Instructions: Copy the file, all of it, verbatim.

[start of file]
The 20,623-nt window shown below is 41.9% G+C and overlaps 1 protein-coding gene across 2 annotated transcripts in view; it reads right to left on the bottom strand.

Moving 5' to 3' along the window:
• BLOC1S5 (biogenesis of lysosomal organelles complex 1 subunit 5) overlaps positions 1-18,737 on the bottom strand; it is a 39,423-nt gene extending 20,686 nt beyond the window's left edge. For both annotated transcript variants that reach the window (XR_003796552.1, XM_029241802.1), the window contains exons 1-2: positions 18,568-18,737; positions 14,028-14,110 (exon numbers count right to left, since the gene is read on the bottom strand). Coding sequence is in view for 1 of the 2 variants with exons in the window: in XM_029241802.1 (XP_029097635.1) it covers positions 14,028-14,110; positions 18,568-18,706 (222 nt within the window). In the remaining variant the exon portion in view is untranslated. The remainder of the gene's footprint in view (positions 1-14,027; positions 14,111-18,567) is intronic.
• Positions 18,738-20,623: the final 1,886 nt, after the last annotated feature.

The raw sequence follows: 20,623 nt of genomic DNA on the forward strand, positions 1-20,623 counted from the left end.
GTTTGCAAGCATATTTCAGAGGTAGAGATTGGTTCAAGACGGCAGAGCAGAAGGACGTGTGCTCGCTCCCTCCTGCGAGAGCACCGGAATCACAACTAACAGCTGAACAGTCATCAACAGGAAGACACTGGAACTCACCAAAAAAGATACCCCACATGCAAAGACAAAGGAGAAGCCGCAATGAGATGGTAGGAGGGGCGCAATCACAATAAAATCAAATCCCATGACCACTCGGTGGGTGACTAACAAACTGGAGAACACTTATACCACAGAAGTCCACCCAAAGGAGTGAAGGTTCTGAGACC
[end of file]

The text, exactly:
The 20,623-nt window shown below is 41.9% G+C and overlaps 1 protein-coding gene across 2 annotated transcripts in view; it reads right to left on the bottom strand.

Moving 5' to 3' along the window:
• BLOC1S5 (biogenesis of lysosomal organelles complex 1 subunit 5) overlaps positions 1-18,737 on the bottom strand; it is a 39,423-nt gene extending 20,686 nt beyond the window's left edge. For both annotated transcript variants that reach the window (XR_003796552.1, XM_029241802.1), the window contains exons 1-2: positions 18,568-18,737; positions 14,028-14,110 (exon numbers count right to left, since the gene is read on the bottom strand). Coding sequence is in view for 1 of the 2 variants with exons in the window: in XM_029241802.1 (XP_029097635.1) it covers positions 14,028-14,110; positions 18,568-18,706 (222 nt within the window). In the remaining variant the exon portion in view is untranslated. The remainder of the gene's footprint in view (positions 1-14,027; positions 14,111-18,567) is intronic.
• Positions 18,738-20,623: the final 1,886 nt, after the last annotated feature.

The raw sequence follows: 20,623 nt of genomic DNA on the forward strand, positions 1-20,623 counted from the left end.
GTTTGCAAGCATATTTCAGAGGTAGAGATTGGTTCAAGACGGCAGAGCAGAAGGACGTGTGCTCGCTCCCTCCTGCGAGAGCACCGGAATCACAACTAACAGCTGAACAGTCATCAACAGGAAGACACTGGAACTCACCAAAAAAGATACCCCACATGCAAAGACAAAGGAGAAGCCGCAATGAGATGGTAGGAGGGGCGCAATCACAATAAAATCAAATCCCATGACCACTCGGTGGGTGACTAACAAACTGGAGAACACTTATACCACAGAAGTCCACCCAAAGGAGTGAAGGTTCTGAGACC